Where to grab a bite in Boston at three in the morning? It’s a conundrum that plagues club-goers, college students and hungry Hub-dwellers all over town. There’s really only one spot that Bostonians from all walks of life can claim as a their greasy spoon mecca: Boston’s only 24-hour restaurant, the South Street Diner.
A short film that debuted Saturday at IFF Boston, “24 Hours At The South Street Diner,” tells the story of this 65-year-old Leather District landmark, painting a brightly colored portrait of a thriving community space with character to spare. The diner draws regulars and first-timers of all ages, ethnicities and backgrounds around the clock, serving up classic American diner fare from sizzling cheeseburgers and fries to chocolate chip pancakes and milkshakes in old-fashioned soda fountain glasses, plus beer in bottles and on tap, wine and mimosas until 1 a.m.
But the food is secondary to the soul of the place itself. Owner Sol Sidell says in the film that the diner’s celebrity outshines that of any one person who’s ever paid it a visit (and those people include rock bands, film stars and athletes). Preserved by the devotion of its community, the eatery that began in 1947 as the Blue Diner has survived fire, near-bankruptcy, changes in ownership and threats to its all-night hours to become the pastiche of Boston culture it is today.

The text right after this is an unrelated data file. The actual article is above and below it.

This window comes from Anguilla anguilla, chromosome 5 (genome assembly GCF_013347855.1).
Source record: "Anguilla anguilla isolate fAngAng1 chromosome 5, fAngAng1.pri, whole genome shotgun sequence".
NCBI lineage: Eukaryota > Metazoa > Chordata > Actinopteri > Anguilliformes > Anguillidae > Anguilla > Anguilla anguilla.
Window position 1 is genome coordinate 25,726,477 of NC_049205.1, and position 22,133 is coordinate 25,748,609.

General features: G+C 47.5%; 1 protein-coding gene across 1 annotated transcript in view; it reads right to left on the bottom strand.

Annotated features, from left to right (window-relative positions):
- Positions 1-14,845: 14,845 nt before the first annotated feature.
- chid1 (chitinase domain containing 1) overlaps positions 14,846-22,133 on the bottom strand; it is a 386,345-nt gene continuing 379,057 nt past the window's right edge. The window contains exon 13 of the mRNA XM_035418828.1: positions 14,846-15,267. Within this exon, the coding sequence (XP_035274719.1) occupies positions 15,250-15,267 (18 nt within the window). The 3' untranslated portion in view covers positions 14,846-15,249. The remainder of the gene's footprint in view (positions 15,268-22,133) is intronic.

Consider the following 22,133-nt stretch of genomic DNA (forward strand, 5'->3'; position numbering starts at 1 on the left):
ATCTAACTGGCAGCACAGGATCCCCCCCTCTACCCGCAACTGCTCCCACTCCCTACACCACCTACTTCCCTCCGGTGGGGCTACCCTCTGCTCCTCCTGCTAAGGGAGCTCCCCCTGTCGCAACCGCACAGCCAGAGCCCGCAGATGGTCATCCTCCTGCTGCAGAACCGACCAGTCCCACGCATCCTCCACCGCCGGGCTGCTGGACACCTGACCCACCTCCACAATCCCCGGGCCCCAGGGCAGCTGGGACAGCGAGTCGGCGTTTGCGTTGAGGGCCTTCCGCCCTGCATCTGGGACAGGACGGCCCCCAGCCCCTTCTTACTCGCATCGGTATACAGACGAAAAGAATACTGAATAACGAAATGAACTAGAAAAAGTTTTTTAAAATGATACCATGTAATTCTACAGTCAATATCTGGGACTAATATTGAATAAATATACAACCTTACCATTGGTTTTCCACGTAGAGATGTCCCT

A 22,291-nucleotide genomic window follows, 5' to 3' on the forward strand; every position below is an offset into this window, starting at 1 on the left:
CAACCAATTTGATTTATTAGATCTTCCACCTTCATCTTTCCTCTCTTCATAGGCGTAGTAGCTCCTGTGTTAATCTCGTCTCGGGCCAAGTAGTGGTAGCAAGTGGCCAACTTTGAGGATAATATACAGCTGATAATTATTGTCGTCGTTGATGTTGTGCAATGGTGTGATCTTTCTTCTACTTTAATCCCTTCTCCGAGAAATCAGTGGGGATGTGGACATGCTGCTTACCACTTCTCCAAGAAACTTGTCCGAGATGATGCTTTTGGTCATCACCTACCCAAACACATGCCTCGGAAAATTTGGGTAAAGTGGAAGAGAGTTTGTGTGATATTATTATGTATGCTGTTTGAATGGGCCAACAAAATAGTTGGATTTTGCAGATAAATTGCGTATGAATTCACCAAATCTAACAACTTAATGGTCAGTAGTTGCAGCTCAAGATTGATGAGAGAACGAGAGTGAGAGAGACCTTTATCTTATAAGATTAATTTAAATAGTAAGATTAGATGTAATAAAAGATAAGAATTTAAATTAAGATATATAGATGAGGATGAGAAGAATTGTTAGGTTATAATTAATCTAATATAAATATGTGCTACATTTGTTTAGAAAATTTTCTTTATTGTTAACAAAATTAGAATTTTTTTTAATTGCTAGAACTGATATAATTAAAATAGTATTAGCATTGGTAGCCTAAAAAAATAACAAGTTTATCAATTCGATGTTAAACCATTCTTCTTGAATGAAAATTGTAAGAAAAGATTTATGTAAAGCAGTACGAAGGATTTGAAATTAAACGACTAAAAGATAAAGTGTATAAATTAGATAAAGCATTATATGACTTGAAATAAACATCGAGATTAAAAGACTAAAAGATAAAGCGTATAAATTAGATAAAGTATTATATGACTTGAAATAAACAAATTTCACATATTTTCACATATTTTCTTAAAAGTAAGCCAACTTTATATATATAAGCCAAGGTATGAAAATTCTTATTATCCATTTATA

In the daytime, tourists, cabbies, cops, construction workers and locals of all shapes and sizes fill the diner’s bar stools and booths. In the evenings after the clubs let out, or when shift workers come looking for a meal, the line for a table stretches down the block. Under the bright blue, red and pink of the nighttime lighting, strangers sit together swapping stories and regulars and servers treat newcomers like family. The film captures one of the most vibrantly diverse and cheerful scenes to be found anywhere in Boston, day or night.
In the film, a regular known as Chris the Cabbie sings the diner’s praises over a late-night cup of coffee at the bar, voice raised over the clatter of silverware, and the din of talk and laughter. He says he thinks the diner is the only place around where anyone — drag queens, businessmen, twenty-somethings, the rich, poor, black and white — can be themselves over some good old-fashioned comfort food. In a city often demarcated by class, race and history, that’s no small victory.
“No matter who you are,” Chris the Cabbie says, “everybody has the right to a burger at three in the morning.”
“24 Hours At The South Street Diner” has a second screening Monday at 6:30 at the Somerville Theatre. Listen to Radio Boston’s interview with directors Tom and Melissa Dowler and diner owner Sol Sidell here.